From the weblog Ascription is an Anathema to any Enthusiasm, which is big on graphical representations of statistical data, comes Slicing and Dicing the Senate (via). It displays and explains a series of charts from VoteView.com, titled The Current U.S. Senate: Optimal Classification Estimates of Ideal Points and Cutting Lines for the Last 50 votes.Don’t that just sound like salted peanuts? But it really is interesting:
Because the majority of my readers live in the United States: for “weaker and more numerous economic actors,” read “you; as in, you personally.”
Each point on the charts represents one US Senator; they don�t move. The idea of this technique, �Optimal Classification Estimates�, is to reduce each legislator to two numbers and them pin them onto that graph. It�s extremely reductionist, but it works. The lines slicing thru the chart illustrate how voting proceeds on various bills. A line running from top to bottom reveals that a bill was decided largely on economic issues; while a line running left to right is a bill that was decided on social issues. The Democrats on the left are economically liberal, i.e. they tend to look out for the weaker and more numerous economic actors. The Republicans on the right are economically conservative; look after the economically large, but few.
That’s a profound point. I’ve strongly suspected it was so, but didn’t have the numbers.
The chart on the right shows how well the model works. The handful of points shown there are Senators whose votes didn�t fit the model. …
The model is extremely accurate: around 95% these days. Amazingly, you don�t actually need two axes; you will get 90% accuracy with a single axis that runs almost top to bottom, but slices slightly at an angle. You can see the entire Senate sorted into that ordering here. For example Joe Liberman isn�t the most conservative Democratic Senator; there are a handful who are more to the right than he is.I�ve written about this model before, and I keep coming back to it because it totally changed the way I think about politics. It�s all economic; all the noise about social issues never actually flows thru into the legislative agenda.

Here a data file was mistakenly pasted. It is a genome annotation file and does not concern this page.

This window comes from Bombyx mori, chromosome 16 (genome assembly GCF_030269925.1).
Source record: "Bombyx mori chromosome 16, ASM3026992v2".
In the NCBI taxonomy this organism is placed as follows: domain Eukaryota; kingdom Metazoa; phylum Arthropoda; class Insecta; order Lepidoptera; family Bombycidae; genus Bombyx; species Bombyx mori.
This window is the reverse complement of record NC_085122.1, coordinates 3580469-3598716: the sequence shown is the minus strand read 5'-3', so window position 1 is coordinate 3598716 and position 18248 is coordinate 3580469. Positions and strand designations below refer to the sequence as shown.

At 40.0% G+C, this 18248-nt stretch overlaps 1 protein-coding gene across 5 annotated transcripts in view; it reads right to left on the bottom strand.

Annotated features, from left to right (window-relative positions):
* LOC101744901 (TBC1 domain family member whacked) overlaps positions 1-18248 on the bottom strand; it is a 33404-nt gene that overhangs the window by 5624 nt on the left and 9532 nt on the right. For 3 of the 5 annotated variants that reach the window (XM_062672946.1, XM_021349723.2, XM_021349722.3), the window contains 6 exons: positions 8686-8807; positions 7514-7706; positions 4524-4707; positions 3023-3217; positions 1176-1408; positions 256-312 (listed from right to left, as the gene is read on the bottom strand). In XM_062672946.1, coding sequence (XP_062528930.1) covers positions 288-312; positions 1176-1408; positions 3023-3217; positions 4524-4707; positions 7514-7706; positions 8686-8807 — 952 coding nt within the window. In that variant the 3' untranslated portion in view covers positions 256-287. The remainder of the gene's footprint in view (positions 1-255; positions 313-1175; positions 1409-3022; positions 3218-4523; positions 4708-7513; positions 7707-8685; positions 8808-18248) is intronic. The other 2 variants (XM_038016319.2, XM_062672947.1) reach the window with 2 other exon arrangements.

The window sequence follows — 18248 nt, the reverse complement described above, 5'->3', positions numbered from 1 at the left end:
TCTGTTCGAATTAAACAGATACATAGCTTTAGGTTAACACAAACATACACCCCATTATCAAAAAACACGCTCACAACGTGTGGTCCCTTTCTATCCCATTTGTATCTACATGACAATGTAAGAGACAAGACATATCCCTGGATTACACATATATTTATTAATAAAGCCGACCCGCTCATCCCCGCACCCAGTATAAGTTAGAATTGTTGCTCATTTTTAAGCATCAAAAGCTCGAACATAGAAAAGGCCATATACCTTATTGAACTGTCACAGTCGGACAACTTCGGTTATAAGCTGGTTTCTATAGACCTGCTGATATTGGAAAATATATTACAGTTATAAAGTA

This also explodes the idea that there’s no real difference between the Democrats and the Republicans. That’s what Enthusiasm was writing about in that earlier essay. There is a difference. It is durable and consistent. Republicans make a lot of distracting noise about social issues that command the attention of many middle-class and working-class families; but when they turn from talking to acting, they cater to a small number of very rich people. Odds are, none of them are you.